We like to post anything that's spooky, haunted, abandoned or fun.

Sunday, August 02, 2009

Spongebob Sickpants (18+)

Spongebob Sickpants Enjoy

Saturday, August 01, 2009

Classic Horror

King Kong Escapes
An evil genius named Dr. Who has created a robotic version of King Kong named Mechani-Kong in order to dig for a highly radioactive element called "Element X", but the power of it shuts the robot down. Meanwhile, the crew of a submarine investigate the legend of King Kong on Mondo Island and Susan Wattson is attacked by Gorosaurus. However Kong comes to her rescue and kills it by breaking their jaws, before also saving the crew from a giant sea snake. Later, Dr. Who kidnaps the real Kong along with the submarine crew and hypnotize him to dig for Element X. He soon snaps out of it, escapes and swims off to Tokyo. The submarine crew also escape and Kong picks up Wattson, who he carries to the top of the Tokyo Tower where he fights Mechani-Kong.

I Was a Teenage Werewolf
A troubled teenager seeks help through hypnotherapy, but his evil doctor uses him for regression experiments that transform him into a rampaging werewolf

I Was a Teenage Werewolf Trivia
# American International Pictures released this on a double bill with Invasion of the Saucer Men (1957) with the tag line "We DARE You To See The Most Amazing Pictures of Our Time!"

# One of the most successful films ever released by American Internation Pictures.

# This was the film that came up with the popular title motif "I Was A *incert noun here*." Numerous films, songs, and books have paid homage to this film through their titles alone.

# American Internation Pictures rushed out a number of films similar to this in hopes of capitalizing on the success of I Was A Teenage Werewolf. Among them - I Was a Teenage Frankenstein (1957), How to Make a Monster (1958), and Blood of Dracula (1957).

# Guy Williams (Officer Stanley) would reunite with Michael Landon on several episodes of "Bonanza" (1959) as his cousin Will.

# Michael Landon later satirized his role in this film on his TV show, "Highway to Heaven" (1984). In the 1987 Halloween episode, "I Was A Middle Aged Werewolf," written and directed by Landon, the angel Jonathan Smith turns himself into a werewolf to scare off some bullies. Smith and his friend, Mark Gordon (Victor French) watch the movie I Was a Teenage Werewolf (1957) on TV. Watching the werewolf, Mark tells Jonathan, "You know, this guy in the movie reminds me a lot of you. I mean, when he's a regular guy, not when he's got fuzz all over his face."

The Curse of Frankenstein
Baron Victor Frankenstein, in prison for murder and trying to evade the guillotine, tells a priest how he and his mentor, Paul Krempe, had performed many scientific experiments, eventually leading to the resurrection of a dead body. The baron's obsession and the monster's homicidal nature cause the deaths of several of those around them. Finally the Baron is confronted by an enraged monster about to throw Victor's fiancée Elizabeth, from the castle parapet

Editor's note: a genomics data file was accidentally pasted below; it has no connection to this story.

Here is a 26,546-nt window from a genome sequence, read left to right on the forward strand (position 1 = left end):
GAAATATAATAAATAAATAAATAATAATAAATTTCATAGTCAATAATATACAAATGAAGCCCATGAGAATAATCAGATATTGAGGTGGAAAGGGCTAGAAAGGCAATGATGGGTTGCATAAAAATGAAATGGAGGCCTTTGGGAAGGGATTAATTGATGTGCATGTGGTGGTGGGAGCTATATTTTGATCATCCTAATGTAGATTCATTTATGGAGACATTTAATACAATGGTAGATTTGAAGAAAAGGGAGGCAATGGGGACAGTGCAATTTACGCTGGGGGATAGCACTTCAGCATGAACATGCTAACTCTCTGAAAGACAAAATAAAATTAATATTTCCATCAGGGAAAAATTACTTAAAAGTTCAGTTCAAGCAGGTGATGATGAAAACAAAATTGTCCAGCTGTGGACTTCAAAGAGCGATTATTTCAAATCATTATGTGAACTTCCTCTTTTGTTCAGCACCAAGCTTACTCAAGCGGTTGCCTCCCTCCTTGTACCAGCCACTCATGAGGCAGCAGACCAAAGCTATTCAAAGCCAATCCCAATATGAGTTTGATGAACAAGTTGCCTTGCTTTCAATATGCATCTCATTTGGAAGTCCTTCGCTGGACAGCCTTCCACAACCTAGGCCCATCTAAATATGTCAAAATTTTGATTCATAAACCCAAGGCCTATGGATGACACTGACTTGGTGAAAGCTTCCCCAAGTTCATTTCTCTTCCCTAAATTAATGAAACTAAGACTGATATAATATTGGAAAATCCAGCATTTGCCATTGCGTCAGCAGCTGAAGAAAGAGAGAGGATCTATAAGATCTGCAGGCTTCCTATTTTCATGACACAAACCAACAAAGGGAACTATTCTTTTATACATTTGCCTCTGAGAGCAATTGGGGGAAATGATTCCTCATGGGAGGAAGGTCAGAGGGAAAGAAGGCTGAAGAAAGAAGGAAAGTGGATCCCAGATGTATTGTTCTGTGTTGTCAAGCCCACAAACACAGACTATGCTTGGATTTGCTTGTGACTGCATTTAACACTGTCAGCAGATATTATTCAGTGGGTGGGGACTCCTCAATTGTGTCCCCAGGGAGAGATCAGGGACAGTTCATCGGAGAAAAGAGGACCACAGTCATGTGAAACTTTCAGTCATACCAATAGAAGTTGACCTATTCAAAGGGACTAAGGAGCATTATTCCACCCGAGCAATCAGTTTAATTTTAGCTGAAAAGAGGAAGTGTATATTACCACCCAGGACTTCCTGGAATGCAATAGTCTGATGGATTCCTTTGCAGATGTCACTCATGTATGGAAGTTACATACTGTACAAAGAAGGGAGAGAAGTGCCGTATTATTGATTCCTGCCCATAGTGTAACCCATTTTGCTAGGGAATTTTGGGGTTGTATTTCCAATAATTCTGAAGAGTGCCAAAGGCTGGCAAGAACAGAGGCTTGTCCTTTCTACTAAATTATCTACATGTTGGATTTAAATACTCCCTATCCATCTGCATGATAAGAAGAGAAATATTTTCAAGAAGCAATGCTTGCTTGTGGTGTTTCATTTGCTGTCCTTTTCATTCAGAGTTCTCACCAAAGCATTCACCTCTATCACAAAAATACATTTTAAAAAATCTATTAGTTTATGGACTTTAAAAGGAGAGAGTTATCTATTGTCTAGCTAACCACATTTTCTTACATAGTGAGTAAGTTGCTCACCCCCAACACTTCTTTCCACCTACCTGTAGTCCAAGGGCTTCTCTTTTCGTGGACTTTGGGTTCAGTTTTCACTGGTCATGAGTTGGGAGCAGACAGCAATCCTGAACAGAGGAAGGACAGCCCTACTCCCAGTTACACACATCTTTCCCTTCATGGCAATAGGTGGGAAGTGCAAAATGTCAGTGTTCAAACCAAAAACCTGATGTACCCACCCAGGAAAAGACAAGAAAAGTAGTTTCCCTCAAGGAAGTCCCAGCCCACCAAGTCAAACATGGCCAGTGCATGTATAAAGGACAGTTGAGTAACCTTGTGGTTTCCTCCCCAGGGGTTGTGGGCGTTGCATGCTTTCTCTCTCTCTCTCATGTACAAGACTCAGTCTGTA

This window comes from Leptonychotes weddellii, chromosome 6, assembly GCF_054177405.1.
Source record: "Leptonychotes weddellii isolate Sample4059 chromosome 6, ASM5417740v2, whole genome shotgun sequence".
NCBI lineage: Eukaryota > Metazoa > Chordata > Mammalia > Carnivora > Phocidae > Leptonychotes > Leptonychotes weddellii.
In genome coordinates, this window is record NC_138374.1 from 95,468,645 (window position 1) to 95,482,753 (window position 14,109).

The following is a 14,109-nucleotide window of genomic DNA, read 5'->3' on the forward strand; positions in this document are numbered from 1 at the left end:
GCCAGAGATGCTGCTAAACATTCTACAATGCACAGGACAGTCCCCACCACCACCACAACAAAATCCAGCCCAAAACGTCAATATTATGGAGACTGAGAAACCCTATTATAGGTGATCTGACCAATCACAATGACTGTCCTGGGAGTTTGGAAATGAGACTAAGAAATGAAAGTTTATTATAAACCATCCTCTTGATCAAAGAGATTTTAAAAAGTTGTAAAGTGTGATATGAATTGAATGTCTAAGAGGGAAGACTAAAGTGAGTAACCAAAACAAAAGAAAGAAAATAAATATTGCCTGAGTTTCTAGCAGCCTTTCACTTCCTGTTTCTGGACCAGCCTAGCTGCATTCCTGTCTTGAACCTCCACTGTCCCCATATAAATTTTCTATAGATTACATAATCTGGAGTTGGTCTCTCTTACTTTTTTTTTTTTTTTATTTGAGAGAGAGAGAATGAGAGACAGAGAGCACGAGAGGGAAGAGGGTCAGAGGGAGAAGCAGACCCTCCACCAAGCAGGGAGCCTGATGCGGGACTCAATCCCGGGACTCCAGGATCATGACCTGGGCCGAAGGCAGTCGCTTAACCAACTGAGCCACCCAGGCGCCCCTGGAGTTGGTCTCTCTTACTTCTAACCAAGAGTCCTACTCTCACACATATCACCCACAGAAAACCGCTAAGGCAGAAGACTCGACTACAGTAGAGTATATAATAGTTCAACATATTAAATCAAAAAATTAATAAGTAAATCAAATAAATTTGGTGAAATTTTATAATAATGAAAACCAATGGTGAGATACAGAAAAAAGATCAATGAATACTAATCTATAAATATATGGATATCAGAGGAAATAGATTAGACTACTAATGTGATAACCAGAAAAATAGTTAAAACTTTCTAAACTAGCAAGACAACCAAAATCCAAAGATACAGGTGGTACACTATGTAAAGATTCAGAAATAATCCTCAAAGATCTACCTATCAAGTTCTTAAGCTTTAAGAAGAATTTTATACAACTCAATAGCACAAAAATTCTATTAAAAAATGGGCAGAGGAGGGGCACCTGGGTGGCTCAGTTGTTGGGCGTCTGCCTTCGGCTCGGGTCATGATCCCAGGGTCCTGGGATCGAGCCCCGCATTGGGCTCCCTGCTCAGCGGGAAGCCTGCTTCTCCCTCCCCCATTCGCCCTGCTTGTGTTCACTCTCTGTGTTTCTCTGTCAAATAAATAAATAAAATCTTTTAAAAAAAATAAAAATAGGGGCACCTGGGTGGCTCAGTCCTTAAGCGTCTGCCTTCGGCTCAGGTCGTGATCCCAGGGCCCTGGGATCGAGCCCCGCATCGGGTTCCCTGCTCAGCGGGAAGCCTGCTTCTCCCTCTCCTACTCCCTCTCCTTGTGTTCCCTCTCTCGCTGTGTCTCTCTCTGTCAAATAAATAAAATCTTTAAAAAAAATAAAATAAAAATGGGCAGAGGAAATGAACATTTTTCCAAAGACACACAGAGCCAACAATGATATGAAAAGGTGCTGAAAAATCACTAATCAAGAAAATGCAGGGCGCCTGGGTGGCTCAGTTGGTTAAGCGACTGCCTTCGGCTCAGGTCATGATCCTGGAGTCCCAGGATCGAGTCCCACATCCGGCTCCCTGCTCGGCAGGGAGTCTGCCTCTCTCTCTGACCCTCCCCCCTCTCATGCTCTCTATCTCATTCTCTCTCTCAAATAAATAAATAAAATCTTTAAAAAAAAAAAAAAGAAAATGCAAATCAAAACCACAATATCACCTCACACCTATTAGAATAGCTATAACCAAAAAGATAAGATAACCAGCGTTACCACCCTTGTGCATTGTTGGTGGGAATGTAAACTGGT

The Curse of Frankenstein Trivia
# For many years this held the distinction of being the most profitable film to be produced in England by a British studio.

# The first Frankenstein movie to be filmed in color

# The idea originated with Milton Subotsky, who went on to co-found Amicus Films, Hammer's main rival during the 1960s and early 1970s. The script was revised several times to avoid repeating any elements from the Universal Frankenstein series. As part of this effort, new monster make-up had to be devised especially for this film.

# Christopher Lee's monster make-up was almost literally done at the "last minute". After previous attempts to design a monster make-up using a cast of Lee's head had failed, make-up artist Philip Leakey made the final design the day before shooting began, directly onto Lee's face, using primarily cotton and other household materials. Since he didn't use any latex or molds, the make-up had to be recreated from scratch every day.

# The original concept for this film was a black-and-white feature with Boris Karloff as Baron Frankenstein. Universal threatened a lawsuit if Hammer copied any elements from the classic Universal version. Hammer had Jimmy Sangster completely redo the script and had Jack Asher shoot it in Eastmancolour.

# This is not the first time Peter Cushing and Christopher Lee starred together. Lee had a small role in Laurence Olivier's Hamlet (1948), in which Cushing played Osric. The two had also appeared in Moulin Rouge (1952), though they shared no scenes.

# Bernard Bresslaw was considered for the role of the Creature, on account of his height.

# Patrick Troughton appeared in a brief role as a mortuary attendant. Although his name is credited on some early publicity material his scenes were cut from the finished film.

# Although they had both previously appeared in Hamlet (1948) and Moulin Rouge (1952), Christopher Lee and Peter Cushing met on the set of this film for the first time. They would pass the time between shots by exchanging Looney Tunes phrases, and quickly developed a fast friendship, which lasted until Cushing's death in 1994.

And 3 More From RetroVision Media
The Vampire Bat, The Ape & The Monster Maker
Check Out their website

Custom Search